Breaking the Color Line

Letters to Commissioner Landis

In December 1943, actor Paul Robeson and several Black newspaper publishers met with Major League Baseball’s team owners — who had barred African American players since 1884 — to persuade them to integrate. Fans wrote Commissioner Kenesaw Mountain Landis to express support for integration, but baseball's color line remained in place for nearly four more years. In 2020, the Baseball Writers' Association of America voted to remove Landis's name from its Most Valuable Player Award, citing his "failure to integrate the game during his tenure."

 
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Telegram from College Station, Texas, post office employees to Kenesaw Mountain Landis, December 2, 1943
Loan from National Baseball Hall of Fame and Museum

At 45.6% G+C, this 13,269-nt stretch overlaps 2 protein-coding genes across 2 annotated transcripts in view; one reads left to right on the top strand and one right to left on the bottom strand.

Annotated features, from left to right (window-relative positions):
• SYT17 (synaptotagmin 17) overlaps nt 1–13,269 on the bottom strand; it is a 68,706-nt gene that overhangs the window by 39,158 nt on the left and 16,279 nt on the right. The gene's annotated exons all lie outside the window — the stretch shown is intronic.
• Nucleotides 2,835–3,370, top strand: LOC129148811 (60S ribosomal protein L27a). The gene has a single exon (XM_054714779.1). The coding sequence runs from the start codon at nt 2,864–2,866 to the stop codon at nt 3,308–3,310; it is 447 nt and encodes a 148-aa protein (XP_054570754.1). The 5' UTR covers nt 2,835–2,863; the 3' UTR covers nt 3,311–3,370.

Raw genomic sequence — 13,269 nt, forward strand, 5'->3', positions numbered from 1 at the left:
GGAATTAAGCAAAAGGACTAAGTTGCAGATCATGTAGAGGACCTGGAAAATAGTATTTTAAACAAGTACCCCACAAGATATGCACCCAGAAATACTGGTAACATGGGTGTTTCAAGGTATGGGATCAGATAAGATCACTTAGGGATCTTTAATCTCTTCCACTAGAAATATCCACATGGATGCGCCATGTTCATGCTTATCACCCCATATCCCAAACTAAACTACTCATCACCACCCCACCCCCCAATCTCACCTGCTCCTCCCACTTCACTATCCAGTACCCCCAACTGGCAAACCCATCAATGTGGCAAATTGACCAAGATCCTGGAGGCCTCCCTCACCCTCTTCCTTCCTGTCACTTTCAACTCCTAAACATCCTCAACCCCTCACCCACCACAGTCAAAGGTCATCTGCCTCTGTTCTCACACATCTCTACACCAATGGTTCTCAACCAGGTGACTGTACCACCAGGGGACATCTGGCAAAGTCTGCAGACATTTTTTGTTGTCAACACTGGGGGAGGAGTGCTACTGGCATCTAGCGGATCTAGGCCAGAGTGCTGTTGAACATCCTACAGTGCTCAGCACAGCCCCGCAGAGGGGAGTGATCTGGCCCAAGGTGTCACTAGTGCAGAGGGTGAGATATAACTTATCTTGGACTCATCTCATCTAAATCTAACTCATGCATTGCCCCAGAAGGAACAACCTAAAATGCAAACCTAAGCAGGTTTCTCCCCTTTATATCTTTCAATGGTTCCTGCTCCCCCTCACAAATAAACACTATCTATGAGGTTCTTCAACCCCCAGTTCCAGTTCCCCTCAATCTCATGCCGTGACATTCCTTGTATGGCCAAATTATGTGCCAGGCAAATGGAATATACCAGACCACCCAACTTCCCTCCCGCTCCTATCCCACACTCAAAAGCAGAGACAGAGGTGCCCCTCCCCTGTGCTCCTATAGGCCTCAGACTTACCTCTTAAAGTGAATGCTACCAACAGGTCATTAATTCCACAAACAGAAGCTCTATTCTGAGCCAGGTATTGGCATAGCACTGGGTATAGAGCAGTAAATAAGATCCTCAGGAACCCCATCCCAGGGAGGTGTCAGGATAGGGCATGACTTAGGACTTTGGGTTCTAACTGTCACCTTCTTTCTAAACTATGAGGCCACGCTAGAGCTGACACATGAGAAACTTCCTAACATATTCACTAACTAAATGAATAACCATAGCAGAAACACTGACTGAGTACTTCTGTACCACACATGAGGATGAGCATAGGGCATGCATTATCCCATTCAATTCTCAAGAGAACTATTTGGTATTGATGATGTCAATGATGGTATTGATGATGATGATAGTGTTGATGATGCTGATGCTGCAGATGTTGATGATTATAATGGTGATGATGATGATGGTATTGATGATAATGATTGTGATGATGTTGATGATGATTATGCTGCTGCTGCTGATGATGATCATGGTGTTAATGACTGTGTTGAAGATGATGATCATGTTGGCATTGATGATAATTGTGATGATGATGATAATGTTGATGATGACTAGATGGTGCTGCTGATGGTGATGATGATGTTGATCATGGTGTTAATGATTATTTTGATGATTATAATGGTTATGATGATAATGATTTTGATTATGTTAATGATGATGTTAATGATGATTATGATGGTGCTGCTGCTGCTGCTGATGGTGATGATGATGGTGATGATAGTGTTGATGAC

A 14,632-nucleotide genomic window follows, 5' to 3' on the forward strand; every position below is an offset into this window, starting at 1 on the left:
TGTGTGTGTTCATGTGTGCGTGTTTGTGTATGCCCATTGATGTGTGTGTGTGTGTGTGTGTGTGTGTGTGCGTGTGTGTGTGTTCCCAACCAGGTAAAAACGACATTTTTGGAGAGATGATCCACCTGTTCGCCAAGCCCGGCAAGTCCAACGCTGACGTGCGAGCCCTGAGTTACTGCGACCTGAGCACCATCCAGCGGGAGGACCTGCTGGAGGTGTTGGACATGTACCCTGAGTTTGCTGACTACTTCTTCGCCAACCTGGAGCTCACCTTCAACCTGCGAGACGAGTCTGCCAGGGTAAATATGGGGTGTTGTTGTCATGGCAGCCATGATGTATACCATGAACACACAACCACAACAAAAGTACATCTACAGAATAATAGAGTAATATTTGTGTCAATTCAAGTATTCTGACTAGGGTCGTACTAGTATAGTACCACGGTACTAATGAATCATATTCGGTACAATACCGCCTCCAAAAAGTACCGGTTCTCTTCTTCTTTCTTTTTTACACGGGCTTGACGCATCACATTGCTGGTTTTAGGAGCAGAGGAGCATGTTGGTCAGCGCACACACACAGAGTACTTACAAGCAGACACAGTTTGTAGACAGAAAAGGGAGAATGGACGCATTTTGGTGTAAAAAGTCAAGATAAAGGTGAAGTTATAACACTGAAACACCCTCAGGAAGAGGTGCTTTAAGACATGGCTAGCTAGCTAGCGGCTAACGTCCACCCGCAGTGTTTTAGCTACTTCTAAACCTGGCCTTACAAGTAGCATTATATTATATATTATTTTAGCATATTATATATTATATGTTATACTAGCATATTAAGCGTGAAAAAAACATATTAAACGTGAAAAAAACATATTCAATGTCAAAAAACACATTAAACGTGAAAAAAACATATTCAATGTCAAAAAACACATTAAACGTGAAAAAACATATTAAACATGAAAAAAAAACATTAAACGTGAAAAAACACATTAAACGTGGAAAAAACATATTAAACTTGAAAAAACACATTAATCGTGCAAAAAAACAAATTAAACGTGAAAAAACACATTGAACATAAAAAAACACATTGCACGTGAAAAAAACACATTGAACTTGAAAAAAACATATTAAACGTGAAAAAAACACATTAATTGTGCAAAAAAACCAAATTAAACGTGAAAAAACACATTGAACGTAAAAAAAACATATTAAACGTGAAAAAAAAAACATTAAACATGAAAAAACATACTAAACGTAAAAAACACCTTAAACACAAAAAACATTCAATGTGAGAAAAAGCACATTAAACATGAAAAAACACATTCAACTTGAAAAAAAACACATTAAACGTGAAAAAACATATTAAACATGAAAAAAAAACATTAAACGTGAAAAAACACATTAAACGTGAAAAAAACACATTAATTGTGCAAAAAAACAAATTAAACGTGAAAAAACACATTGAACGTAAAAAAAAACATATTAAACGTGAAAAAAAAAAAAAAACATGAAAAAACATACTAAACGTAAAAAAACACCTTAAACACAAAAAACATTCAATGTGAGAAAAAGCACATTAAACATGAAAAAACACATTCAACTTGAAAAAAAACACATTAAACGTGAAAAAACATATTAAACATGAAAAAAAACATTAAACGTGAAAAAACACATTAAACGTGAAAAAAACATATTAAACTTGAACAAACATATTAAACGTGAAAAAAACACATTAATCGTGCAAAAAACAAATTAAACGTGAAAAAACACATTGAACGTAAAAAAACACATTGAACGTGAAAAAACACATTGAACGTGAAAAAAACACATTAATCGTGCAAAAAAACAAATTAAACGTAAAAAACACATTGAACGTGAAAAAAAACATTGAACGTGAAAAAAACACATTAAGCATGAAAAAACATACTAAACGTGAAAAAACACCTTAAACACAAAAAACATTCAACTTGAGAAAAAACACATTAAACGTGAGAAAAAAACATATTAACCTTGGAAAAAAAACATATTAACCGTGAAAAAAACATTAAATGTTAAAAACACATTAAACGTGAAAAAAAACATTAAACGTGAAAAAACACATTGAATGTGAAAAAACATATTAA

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Telegram from College Station, Texas, post office employees to Kenesaw Mountain Landis, December 2, 1943
Loan from National Baseball Hall of Fame and Museum
 
 
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Postal card to Kenesaw Mountain Landis, December 1943
Loan from National Baseball Hall of Fame and Museum
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Postal card to Kenesaw Mountain Landis, December 1943
Loan from National Baseball Hall of Fame and Museum
 
illustration of Jackie Robinson
32¢ Jackie Robinson (Legends of Baseball Issue) approved stamp art by Joe Saffold, 2000
Scott Catalogue USA 3408a
Loan from United States Postal Service, Postmaster General's Collection

After integrating International League baseball by playing for Canada's Montreal Royals in 1946, Jack Roosevelt "Jackie" Robinson (1919–1972) broke Major League Baseball's color barrier on April 15, 1947 when he appeared in the Brooklyn Dodgers' starting lineup versus the Boston Braves at Ebbets Field.

Baseball: America’s Home Run